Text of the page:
Sweden has decided to follow Finland and apply for NATO membership in the wake of Russia's invasion of Ukraine, ending more than 200 years of military non-alignment.
Prime Minister Magdalena Andersson called it "a historic change in our country's security policy" as she addressed legislators in the Swedish capital Stockholm.
"Sweden needs formal security guarantees that come with membership in NATO," Ms Andersson said, adding that the country was acting together with Finland, whose government announced on Sunday it would seek to join the alliance.
The announcement came after a debate in parliament showed that there is a huge support for joining NATO.
Ms Andersson's Social Democratic Party broke with the party's long-standing position that Sweden must remain non-aligned, paving the way for a clear majority for NATO membership in the parliament.
"The Swedish government's intent is to apply for NATO membership. A historic day for Sweden," Foreign Minister Ann Linde wrote on Twitter.
"With a broad support from political parties in the parliament, the conclusion is that Sweden will stand stronger together with allies in NATO."
Once a regional military power, Sweden has avoided military alliances since the end of the Napoleonic Wars.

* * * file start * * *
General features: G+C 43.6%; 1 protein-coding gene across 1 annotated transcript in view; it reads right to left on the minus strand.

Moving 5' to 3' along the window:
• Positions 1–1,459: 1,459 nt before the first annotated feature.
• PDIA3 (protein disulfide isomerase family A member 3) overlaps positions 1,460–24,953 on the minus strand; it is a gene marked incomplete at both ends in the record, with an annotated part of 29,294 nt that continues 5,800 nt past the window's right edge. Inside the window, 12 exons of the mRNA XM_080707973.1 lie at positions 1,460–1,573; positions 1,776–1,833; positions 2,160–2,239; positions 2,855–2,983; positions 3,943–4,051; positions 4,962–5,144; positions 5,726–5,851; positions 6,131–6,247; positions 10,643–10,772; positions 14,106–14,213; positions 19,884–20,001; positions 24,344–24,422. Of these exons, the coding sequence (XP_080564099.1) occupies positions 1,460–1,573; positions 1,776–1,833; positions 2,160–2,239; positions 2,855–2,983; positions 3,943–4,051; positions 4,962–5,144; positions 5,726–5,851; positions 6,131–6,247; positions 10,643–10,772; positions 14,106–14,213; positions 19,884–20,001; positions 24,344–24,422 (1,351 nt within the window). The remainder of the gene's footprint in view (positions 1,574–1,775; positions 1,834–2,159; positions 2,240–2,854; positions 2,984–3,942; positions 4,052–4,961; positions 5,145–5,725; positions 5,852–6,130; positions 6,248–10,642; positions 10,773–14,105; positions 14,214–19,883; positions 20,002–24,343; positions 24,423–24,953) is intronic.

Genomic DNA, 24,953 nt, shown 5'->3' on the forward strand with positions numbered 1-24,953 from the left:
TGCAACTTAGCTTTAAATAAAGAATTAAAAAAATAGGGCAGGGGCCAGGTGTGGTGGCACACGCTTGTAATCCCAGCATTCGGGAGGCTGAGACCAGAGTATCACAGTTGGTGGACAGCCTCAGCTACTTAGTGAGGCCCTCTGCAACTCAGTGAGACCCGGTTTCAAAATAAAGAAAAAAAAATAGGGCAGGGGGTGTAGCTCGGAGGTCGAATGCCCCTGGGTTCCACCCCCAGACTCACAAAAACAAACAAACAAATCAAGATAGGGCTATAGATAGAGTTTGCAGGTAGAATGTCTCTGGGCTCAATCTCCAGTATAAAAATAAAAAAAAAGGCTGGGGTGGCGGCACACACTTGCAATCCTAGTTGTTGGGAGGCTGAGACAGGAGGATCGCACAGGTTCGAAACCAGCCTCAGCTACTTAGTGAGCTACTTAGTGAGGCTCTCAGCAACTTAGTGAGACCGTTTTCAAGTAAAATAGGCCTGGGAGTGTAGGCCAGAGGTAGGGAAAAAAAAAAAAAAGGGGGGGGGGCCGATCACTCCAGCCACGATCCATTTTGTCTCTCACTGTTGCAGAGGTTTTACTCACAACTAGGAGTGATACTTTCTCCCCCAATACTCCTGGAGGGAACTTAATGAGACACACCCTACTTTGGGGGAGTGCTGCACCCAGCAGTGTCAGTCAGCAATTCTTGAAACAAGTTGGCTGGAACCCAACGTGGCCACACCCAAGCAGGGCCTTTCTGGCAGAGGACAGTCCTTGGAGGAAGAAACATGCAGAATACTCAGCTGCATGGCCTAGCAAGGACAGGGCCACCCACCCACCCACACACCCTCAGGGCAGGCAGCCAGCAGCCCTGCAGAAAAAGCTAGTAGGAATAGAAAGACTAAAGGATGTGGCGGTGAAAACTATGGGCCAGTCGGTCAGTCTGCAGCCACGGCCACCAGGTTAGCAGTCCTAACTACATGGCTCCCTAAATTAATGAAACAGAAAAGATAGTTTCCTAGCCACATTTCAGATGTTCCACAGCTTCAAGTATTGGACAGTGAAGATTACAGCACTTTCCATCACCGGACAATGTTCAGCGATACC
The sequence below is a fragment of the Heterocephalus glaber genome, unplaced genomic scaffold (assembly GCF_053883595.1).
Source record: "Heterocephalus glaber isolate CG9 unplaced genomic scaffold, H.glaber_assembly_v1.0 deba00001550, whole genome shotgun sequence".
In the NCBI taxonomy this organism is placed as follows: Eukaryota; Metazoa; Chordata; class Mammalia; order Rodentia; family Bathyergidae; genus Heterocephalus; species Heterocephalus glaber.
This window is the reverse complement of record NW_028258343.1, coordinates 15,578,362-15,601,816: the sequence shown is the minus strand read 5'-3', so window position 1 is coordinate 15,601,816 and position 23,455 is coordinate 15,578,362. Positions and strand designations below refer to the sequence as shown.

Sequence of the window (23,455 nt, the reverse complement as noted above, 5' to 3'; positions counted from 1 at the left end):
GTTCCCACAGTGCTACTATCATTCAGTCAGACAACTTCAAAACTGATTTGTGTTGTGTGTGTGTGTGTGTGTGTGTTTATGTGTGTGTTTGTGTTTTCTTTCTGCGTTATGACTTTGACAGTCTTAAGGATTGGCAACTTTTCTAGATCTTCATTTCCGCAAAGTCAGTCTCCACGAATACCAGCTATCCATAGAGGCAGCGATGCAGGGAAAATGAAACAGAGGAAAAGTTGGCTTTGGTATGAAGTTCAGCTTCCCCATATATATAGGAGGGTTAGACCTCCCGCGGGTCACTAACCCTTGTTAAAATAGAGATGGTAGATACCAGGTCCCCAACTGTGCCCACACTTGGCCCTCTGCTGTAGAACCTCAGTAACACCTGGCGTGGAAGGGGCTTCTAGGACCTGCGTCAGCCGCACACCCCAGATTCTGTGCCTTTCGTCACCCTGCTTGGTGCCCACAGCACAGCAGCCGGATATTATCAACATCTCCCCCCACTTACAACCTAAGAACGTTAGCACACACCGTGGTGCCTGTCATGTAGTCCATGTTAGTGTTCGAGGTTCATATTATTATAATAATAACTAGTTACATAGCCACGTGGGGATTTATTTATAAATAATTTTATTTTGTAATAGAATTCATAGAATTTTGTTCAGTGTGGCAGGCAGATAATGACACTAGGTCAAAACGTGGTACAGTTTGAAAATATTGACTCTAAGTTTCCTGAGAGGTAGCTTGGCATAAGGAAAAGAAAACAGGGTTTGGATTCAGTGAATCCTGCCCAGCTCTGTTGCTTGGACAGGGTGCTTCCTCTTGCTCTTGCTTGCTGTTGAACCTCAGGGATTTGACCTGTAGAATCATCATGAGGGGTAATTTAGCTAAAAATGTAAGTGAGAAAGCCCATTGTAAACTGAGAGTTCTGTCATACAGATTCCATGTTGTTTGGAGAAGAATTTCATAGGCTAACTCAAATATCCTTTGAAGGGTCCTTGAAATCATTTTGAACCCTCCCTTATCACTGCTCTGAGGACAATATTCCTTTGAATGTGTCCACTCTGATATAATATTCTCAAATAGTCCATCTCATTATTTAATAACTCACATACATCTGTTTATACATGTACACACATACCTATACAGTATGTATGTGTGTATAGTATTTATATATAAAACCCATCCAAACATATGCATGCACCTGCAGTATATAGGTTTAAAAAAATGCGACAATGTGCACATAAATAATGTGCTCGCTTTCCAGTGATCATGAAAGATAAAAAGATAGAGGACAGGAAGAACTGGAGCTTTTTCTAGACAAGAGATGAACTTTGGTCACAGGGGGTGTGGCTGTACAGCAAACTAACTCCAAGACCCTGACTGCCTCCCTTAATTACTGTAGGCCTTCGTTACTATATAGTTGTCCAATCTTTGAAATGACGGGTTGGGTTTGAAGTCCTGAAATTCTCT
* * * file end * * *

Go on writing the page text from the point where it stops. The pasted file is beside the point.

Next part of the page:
Like Finland, it remained neutral throughout the Cold War but formed closer relations with NATO after the Soviet collapse in 1991.
Watch: 'Moment of significant changes' as ministers from Finland and Sweden join NATO meeting in Berlin.
Public opinion in both countries was firmly against joining NATO until Russia's invasion of Ukraine, after which polls indicated a dramatic shift in favour of membership.
The governments in Finland and Sweden responded by swiftly initiating discussions across political parties about NATO membership and reaching out to the US, UK, Germany and other NATO countries for their support.
The Kremlin has repeatedly warned the move would have destabilising consequences for security in Europe.
Russian President Vladimir Putin said on Monday that Moscow "does not have a problem" with Sweden or Finland as they apply for NATO membership, but that "the expansion of military infrastructure on to this territory will of course give rise to our reaction in response".
Prime Minister Boris Johnson recently signed historic security assurance declarations with Sweden and Finland, pledging to "bolster military ties" and support both countries should they come under attack.
Watch: Why Finland wants to join NATO.
Although NATO officials have expressed hopes for a quick ratification process, all 30 current NATO members must agree to let Finland and Sweden in the door.
Turkey voiced some objections, accusing the two countries of supporting Kurdish militants and others whom Turkey considers to be terrorists.
Swedish defence minister Peter Hultqvist told public broadcaster SVT that a Swedish delegation would be sent to Ankara to discuss the issue.